For a number of years, the patent system was composed of four main proceedings to challenge patent validity – reexamination, reissue, interference and litigation in federal court. Understanding how patent proceedings occur in the patent office will help you understand what you might be in for when patenting your invention.
Current Proceedings – Reexamination and Reissue
Ex Parte Reexamination – Since the early part of the 1980s, this process permits the patent owner or a third party to request USPTO examination for an already-granted patent. This request is based on patents and printed publications that the requestor is bring to the USPTO’s attention.
Once the ex parte reexamination proceedings have started, only the patent owner and the patent office are involved, even if the process was initiated by a third party. Third parties may request a reexamination of another person’s patent, but that’s about it.
Ex parte reexaminations aren’t really changed by the AIA. The AIA did clarify, however, that the only avenue available for patent owners to appeal negative decisions of BPAI or PTAB is the Court of Appeals for the Federal Circuit.
AIA Replaces Inter Partes Re-examination with Inter Partes Review
The AIA has significantly changed the process for third-party post grant challenges by replacing inter parte reexaminations with inter parte reviews and post grant reviews. While inter partes review is similar to inter partes reexamination, there are several key differences including who may bring the proceedings and the standard of proof required to commence the proceedings.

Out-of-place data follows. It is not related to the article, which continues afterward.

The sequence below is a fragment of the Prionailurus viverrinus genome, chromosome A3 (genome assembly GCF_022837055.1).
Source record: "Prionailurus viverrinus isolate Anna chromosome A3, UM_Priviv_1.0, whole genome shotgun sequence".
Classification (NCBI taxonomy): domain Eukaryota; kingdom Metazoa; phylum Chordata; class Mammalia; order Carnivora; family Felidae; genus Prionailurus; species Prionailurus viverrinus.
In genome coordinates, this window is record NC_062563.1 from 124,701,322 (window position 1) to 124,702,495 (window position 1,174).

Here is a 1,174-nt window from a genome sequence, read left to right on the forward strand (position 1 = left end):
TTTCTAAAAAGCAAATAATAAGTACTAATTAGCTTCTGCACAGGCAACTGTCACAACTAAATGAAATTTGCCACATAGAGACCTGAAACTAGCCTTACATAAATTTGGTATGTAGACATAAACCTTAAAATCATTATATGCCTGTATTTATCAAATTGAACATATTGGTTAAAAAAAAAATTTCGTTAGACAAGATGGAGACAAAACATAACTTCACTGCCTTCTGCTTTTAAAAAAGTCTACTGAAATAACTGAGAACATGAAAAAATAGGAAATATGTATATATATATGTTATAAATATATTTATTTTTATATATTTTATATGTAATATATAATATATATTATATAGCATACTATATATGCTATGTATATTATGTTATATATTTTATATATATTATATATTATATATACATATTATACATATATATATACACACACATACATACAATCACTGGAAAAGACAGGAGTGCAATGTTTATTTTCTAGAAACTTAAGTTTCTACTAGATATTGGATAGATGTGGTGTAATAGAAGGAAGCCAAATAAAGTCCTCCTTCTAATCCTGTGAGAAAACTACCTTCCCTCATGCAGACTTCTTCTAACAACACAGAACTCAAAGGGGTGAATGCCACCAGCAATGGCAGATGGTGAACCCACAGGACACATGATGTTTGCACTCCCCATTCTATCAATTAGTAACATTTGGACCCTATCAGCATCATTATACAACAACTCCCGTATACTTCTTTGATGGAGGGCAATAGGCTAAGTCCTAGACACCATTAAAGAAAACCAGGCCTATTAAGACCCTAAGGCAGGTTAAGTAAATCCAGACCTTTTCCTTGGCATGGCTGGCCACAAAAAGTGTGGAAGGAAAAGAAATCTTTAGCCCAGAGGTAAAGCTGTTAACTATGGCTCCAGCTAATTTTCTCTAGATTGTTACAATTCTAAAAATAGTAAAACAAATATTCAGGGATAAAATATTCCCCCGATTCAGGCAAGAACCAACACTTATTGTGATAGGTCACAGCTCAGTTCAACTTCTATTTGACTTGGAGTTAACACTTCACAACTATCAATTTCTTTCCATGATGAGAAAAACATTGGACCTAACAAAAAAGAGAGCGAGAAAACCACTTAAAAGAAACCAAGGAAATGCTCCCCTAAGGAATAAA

Post-Grant review is a new proceeding under the AIA and resembles an EPO opposition. Third parties can initiate post-grant by filing a challenge within nine months of the patent’s issuance or reissuance. The standard for invoking post-grant review is that the challenger must establish that at least one challenged claim is more likely than not to be found unpatentable or that the challenge raises a novel or unsettled legal question that is important to other patents or patent applications. For patents to be eligible for this type of proceeding, they need to have a filing date of March 16, 2013 or later.
Supplemental Examination is a new proceeding under the AIA (America Invents Act) that allows patent owners to request that the USPTO consider, reconsider, or correct any information the patent owner considers to be relevant to the patent. This essentially allowed the patent owner to immunize the patent from inequitable conduct allegations related to the information forming the basis of the request. As part of the supplemental examination, the USPTO will determine if the submitted information raises a substantial new question of patentability, and if so, will order an ex parte reexamination.
By Anna Shapiro